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Although Krishna is usually portrayed as a very handsome youth, as Jagannatha his image is repulsively ugly.
Various myths have grown up to explain this, including the following: a fowler called Basu found Jagannatha in the form of a blue-stone image at the foot of a banyan tree.
Another myth states that Krishna was killed by a hunter and his body left to rot under a tree. Some people found his remains and placed the bones in a box.
Then Vishnu directed king Indradymna to make an image of Jagannatha and to put the bones in it. Visyakarman, the architect of the gods, undertook to make the image on condition that he was undisturbed until it was finished, but after fifteen days the king could contain his curiosity no longer, so Visvakarman left the image in an unfinished state without arms or legs.
In response to the King’s plea to make the statue famous, Brahma gave it eyes and a ‘soul’ and also acted as high priest at its consecration. The image at Puri perpetuates this tradition by representing Jagannatha as a crudely carved block of wood, though in some temples arms and legs have been added by the priests.
Jagannath Temple at Puri, Orissa is the 12th century shrine of the Lord of the Universe rising to a height of 65 meters, its chronicle pinnacle overlooks the landscape for miles around. The wall treatment integrates architectural and sculptural elements. The chief festival of this temple is ‘Car Festival’ (Ratha Yatra).
Jagannath, the Lord of the Universe is one of the most revered and ancient of the deities of the Hindu Pantheon. The earliest references to Lord Jagannath are found in the Puranas and ancient literature though details of His origin and evolution are still shrouded in mystery.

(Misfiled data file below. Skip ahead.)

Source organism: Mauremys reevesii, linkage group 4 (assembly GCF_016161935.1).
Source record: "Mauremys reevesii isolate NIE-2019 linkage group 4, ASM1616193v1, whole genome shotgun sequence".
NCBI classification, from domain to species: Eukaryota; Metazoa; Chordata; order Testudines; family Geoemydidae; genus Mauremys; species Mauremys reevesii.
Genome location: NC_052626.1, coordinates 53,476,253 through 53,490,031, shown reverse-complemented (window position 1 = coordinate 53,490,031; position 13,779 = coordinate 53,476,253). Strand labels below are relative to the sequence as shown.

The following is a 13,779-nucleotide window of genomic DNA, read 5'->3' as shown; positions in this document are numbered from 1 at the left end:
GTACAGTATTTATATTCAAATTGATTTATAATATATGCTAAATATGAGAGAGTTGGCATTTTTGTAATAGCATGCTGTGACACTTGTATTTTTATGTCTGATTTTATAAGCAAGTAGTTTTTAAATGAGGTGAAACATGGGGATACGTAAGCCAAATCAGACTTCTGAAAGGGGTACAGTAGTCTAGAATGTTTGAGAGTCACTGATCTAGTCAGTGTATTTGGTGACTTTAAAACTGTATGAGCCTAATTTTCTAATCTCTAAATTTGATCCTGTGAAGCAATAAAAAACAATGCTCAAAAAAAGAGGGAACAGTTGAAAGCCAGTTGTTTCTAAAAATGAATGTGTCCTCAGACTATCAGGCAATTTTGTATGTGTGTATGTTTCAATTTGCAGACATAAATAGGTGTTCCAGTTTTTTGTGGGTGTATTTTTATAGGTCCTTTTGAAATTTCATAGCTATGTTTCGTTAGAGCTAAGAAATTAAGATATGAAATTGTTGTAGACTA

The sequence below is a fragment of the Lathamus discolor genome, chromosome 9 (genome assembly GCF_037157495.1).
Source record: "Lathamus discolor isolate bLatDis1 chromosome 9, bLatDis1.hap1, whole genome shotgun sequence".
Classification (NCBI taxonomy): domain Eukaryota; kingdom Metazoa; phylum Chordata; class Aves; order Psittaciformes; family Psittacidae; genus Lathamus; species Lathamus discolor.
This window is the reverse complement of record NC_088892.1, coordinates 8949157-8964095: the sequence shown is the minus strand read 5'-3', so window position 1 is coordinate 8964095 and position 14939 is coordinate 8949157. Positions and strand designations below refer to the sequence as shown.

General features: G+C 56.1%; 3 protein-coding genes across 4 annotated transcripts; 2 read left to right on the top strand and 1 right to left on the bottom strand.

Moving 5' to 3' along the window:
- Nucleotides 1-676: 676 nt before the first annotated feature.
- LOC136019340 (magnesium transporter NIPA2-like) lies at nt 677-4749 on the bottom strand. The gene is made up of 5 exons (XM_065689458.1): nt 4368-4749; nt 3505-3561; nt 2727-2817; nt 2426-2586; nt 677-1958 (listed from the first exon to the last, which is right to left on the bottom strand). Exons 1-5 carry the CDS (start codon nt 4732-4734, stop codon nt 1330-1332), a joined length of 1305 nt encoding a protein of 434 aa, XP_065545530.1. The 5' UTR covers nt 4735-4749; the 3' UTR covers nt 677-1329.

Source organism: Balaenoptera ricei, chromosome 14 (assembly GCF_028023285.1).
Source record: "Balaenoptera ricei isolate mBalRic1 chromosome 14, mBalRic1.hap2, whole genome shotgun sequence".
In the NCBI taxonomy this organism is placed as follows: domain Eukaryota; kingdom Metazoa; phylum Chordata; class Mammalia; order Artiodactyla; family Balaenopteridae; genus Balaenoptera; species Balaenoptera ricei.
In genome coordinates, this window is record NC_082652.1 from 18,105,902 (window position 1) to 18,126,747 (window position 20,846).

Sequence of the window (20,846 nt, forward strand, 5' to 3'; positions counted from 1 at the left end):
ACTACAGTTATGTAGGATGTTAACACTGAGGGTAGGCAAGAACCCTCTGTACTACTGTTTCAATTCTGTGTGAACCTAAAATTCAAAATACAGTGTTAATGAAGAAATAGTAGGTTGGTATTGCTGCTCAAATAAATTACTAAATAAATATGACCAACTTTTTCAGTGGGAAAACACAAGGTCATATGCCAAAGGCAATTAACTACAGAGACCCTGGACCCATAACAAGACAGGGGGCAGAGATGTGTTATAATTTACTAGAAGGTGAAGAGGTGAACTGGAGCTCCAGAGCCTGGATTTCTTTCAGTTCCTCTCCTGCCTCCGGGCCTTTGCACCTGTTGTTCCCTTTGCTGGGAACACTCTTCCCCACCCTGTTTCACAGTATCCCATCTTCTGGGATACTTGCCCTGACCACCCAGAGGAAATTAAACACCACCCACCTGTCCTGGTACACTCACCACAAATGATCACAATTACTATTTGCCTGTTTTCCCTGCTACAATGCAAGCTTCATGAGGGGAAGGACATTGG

Legendary sources suggest that Jagannath was originally worshipped by the tribals, the Sabaras. The most important evidence of this belief is the existence of a class of Sevakas called the Daitas who are considered to be of tribal lineage and who still play a major role in the various services to Lord Jagannath in the temple.
In course of time, the cult of Jagannath took an Aryanised form and various major faiths like Saivism, Saktism, Vaishnavism, Jainism and Buddhism were assimilated into the concept of Jagannath as an all – pervasive and all-inclusive philosophy, symbolising unity in diversity.
Some scholars think that the three main images of Jagannath, Balabhadra and Subhadra represent the Jain Trinity of Samyak Jnana, Snyak Charitra, and Smyak Drusti. Many others say that the three images represent the Buddhist triad of Buddha, Dhtfrma and Sangha.
It is widely believed that the should of Jagannath, most secretly ensconced within the image of Lord Jagannath, is no other than the Tooth Relic of Lord Gautama Buddha. The philosophy of Tantra which in course of time became an integral part of Buddhism too has significantly influenced the rites and rituals of the Jagannath temple.